When most people picture a gamer they’re likely thinking of a teenaged boy who lives at home with his parents and spends hours every day glued to a game console. Though this stereotype is prevalent in our society, it’s actually a completely inaccurate representation of gamers and gaming culture today.

We’ve come a long way since the heyday of Super Mario and Donkey Kong. Today gaming’s popularity cuts across many demographic groups and offers more marketing opportunities than ever.

The state of modern gaming

67% of Americans play some kind of video game every day, whether it’s on a gaming console, a desktop computer, or a mobile device. That works out to roughly 211 million Americans, each of them accessing a game at least once a day. Gaming accounted for 16% of their leisure time, or about 12 hours per week.

Gaming on mobile devices accounts for a huge segment of this gaming activity. Of the gaming population, 90% play on a mobile device. And 50% of mobile app users in total play games on their devices.

As is clear from the numbers, it’s impossible that the gaming community is made up exclusively of young men in their teens and early twenties. In fact, the biggest population of gamers is the one that grew up with early video game technology: millennials. That’s right, the highly desirable millennial demographic is composed of active gamers.

While we’re myth-busting, we can also dispose of the notion that gaming is male-dominated. In fact, most statistics show that the gender divide between male and female gamers is very close to an even split.

The future of gaming

The gaming market is predicted to grow in coming years, from $152 billion in 2019 to a projected $196 billion and counting by 2022. Mobile is expected to make up nearly half of that market.

One major change that’s expected to contribute to the growth of the gaming industry is the rollout of streaming services. Microsoft and Google are both getting in on the streaming action with Project xCloud and Stadia, respectively. These services will enable users to stream games on their devices, eliminating the need to buy the expensive console equipment that can act as a barrier to entry for many users.

The opportunities gaming presents for marketers

With such a huge audience of gamers out there, you might be wondering how your brand can get out in front of them. The good news is that there are lots of opportunities for marketing and advertising in the gaming space, and these will likely only become more sophisticated in the years to come.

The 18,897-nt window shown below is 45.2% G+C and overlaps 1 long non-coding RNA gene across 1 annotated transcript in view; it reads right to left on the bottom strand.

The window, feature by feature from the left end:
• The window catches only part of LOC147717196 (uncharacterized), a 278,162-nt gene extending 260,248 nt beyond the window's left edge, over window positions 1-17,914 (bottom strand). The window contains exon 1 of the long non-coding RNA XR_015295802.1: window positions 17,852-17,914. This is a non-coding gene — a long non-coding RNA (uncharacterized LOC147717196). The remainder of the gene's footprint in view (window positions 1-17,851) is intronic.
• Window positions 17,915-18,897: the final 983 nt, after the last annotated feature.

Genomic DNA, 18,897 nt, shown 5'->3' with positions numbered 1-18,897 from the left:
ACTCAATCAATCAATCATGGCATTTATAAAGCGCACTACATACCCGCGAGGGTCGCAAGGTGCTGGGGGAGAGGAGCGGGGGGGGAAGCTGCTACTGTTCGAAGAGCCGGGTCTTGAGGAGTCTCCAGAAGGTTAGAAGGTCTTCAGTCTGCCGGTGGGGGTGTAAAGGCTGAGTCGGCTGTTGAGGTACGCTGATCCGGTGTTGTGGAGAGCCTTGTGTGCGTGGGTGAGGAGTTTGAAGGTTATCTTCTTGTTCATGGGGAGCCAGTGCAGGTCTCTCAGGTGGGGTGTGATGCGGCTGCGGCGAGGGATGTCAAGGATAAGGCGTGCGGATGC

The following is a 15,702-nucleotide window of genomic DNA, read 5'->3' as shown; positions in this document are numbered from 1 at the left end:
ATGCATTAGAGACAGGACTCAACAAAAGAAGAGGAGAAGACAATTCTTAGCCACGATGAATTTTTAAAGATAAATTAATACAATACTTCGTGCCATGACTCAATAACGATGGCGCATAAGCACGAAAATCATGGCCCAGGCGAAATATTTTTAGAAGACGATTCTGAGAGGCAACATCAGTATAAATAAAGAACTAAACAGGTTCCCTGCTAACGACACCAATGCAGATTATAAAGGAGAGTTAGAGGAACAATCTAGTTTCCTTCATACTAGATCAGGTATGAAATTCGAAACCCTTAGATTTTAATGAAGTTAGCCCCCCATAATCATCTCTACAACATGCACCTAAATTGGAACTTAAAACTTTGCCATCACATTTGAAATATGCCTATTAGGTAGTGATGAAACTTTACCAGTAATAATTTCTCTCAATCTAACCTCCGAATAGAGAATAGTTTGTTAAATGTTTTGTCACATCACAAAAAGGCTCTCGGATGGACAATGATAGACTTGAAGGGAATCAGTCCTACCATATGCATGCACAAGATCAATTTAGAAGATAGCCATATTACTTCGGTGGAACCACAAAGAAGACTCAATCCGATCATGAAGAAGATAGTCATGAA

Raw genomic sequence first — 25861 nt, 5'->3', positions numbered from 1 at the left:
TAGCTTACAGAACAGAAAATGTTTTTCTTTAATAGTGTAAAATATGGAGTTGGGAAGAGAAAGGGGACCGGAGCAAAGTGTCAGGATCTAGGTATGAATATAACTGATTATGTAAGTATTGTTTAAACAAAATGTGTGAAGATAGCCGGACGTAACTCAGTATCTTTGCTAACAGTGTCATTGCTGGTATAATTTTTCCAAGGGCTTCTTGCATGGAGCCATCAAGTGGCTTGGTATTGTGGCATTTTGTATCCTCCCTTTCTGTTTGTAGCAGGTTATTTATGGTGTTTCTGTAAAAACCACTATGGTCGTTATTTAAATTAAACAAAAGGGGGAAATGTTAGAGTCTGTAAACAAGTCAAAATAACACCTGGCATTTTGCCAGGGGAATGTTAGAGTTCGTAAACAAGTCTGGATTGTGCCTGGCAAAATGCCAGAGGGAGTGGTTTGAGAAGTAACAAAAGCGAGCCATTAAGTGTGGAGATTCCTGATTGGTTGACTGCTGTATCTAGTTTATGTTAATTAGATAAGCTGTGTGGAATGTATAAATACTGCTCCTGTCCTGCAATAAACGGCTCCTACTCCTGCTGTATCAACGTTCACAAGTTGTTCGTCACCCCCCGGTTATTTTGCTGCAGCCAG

Twitch opportunities - Twitch is the massively popular streaming site where users can watch gamers as they play games (yes, people watching other people play video games). There are a number of methods brands are using getting in front of Twitch’s audience. These include Twitch ads (though campaigns are reportedly quite expensive and begin around a $50,000 commitment), influencer marketing in the form of sponsorship of a popular player or team, or even the creation of branded stream.

In-app advertising - Particularly for mobile, in-app advertising is a popular choice. Depending on the game ads can be video placements, interstitial display ads, or interactive display ads. With many mobile games operating on a freemium model, in-app ads are often the price of admission for free players.

Product placement and in-game advertising - Beyond in-app advertising there’s another way to get your brand in the game environment. Product placement and in-game advertising places ads or products within the context of the game itself. Sports games, for example, are rife with product placement from athletic brands. In-game advertising usually takes the form of an ad that exists in the game world itself. Imagine a billboard that you drive by as you tear down the highway in a stolen car, for example. Even presidential candidates sometimes get in on the action: 2008 players of the game Burnout Paradise may have caught a glimpse of a billboard ad for Barack Obama.

Advergames - Creating an “advergame” -- essentially a branded game created, developed, and managed by a brand -- is no doubt the most expensive way to get in front of the gaming audience. Such games are obviously a tremendous branding opportunity, but they’re also difficult to get off the ground and are by no means a sure thing in terms of ROI.

Appreciating the power of gaming

Hopefully by now we’ve helped set the record straight about who gamers are and how valuable they can be as an audience. The average age of an American gamer in 2019 is 35, and 41% of them are female. Gamers represent an audience many brands are eager to target, and the gaming landscape presents a wide array of opportunities to do so.